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Discussion Starter #1
I'm trying to figure out what fuel I should first try to run in the new motor once it's ready to go. Don't wanna dump 100 in there if I need 110 etc.

This is with iron heads, flat tops with 2 valve reliefs, and a quench distance of .039". SCR will be around 11.2 depending on what the exact chamber CCs are (63-64 ccs). Just looking for something to get me in the ballpark of what fuel to try out.
 

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If it was mine I'd use Cam2 Purple or Torco Purple to start with. My motor has 13.4 CR, I run 40 degrees timing and I tend to run my motor lean and those fuels have worked well for me with no problems. Been apart two times after about 250 passes each time and it looked like new inside. No signs of any detonation and the pistons and chambers looked good. Those fuels are rated as 110 octane or standard racing gas. If you can ,get your fuel from a reliable source so you are confident they haven't doctored it up. Some suppliers we know have been known to doctor the fuel up to make more profit. I buy fuel by the barrel for consistancy plus I get a better deal on it too. I feel using higher octane than you need reduces the power in the motor by slowing the burn but that is JMHO, RM
 

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DriveWFO said:
I'm trying to figure out what fuel I should first try to run in the new motor once it's ready to go. Don't wanna dump 100 in there if I need 110 etc.

This is with iron heads, flat tops with 2 valve reliefs, and a quench distance of .039". SCR will be around 11.2 depending on what the exact chamber CCs are (63-64 ccs). Just looking for something to get me in the ballpark of what fuel to try out.

If you ever find a way to figure this out please let me know cause I have asked this and similar questions many times before and have yet to get an answer that was truely helpful in figuring out the octain requirements of a motor........Paul posted a answer once based on cranking compression you might be able to find it if you look...but it was for pump gas
 

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here is Pauls post;

Paul Wright said:
Here's an easy tip. Do a cranking compression test before the cam swap and one after. 150-160 psi is good for regular gas. Premium is usually required if the pressure is 170-180 psi.If the pressure is too high (over 200 psi) then you can retard the cam to straight up. Most cams are ground 4 degrees advanced so when the dots line up the cam is not truly straight up. I think there's a thread in Best of Tech about this technique.
Maybe this will help ya out...maybe not:p
 

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Discussion Starter #5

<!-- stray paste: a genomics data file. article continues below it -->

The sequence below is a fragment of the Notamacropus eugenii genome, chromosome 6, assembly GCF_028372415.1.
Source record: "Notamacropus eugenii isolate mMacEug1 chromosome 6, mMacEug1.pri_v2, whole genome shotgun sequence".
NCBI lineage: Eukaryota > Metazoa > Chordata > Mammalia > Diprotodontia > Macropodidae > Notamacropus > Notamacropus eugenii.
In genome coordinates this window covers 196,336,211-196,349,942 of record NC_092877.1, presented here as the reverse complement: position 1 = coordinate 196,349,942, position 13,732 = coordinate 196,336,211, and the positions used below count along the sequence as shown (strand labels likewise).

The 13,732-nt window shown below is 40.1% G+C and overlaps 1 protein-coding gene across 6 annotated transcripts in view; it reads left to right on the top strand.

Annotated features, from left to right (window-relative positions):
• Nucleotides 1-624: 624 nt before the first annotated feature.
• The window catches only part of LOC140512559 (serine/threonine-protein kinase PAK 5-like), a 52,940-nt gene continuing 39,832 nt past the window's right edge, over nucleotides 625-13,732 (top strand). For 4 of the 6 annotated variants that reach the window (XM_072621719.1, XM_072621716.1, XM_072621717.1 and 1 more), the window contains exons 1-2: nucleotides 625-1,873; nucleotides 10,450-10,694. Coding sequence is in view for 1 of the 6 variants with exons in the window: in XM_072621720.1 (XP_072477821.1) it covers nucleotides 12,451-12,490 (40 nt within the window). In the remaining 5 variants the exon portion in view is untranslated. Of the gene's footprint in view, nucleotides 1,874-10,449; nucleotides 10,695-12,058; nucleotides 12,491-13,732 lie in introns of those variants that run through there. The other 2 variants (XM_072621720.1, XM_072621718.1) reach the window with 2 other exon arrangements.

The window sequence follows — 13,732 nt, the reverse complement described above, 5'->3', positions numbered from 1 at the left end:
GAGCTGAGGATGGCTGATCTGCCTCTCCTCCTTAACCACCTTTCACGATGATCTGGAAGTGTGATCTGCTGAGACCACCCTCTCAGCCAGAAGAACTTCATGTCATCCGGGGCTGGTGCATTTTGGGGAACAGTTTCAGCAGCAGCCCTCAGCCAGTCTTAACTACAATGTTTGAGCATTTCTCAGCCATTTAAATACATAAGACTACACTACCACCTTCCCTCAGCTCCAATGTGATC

It would be of better help with my scenario if the "scale" continued going up beyond 200psi/premium ;)
 

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DriveWFO said:
It would be of better help with my scenario if the "scale" continued going up beyond 200psi/premium ;)
ya I know what you mean...like I said its hard to get an answer that really answers the question....I'm not sure there is a cut and dry answer that will say if your CR or cranking pressures are "X" then you need "Y" amount of octain....not sure such an answer exists....

Or if it does exist those that know it seem unwilling to share it :(
 

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Discussion Starter #7
Like RM said, I don't wanna run any more octane than I need to though either.
 

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DriveWFO said:
Like RM said, I don't wanna run any more octane than I need to though either.
And from a monitary standpoint you dont want to run more then you need either:beat:
 

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His origional question was, What to use to start with. Using standard racing gas which is 110 would be a good place to start. While it may not need 110 it is close enough to not hurt anything, will allow him to get good plug readings, exhaust gas temps if he has a probe in it, and let him get jetted up right. Once he has all the basics right he can try stuff and evaluate the results off a good base line. Years ago many of my buddies and I used Av Gas in our race cars. It's high octane but unless they have changed it alot I wouldn't use it in my car today. It wasn't made for a car. If you can't afford the right fuel for the machine then maybe find a different machine.......LOL. JMHO, RM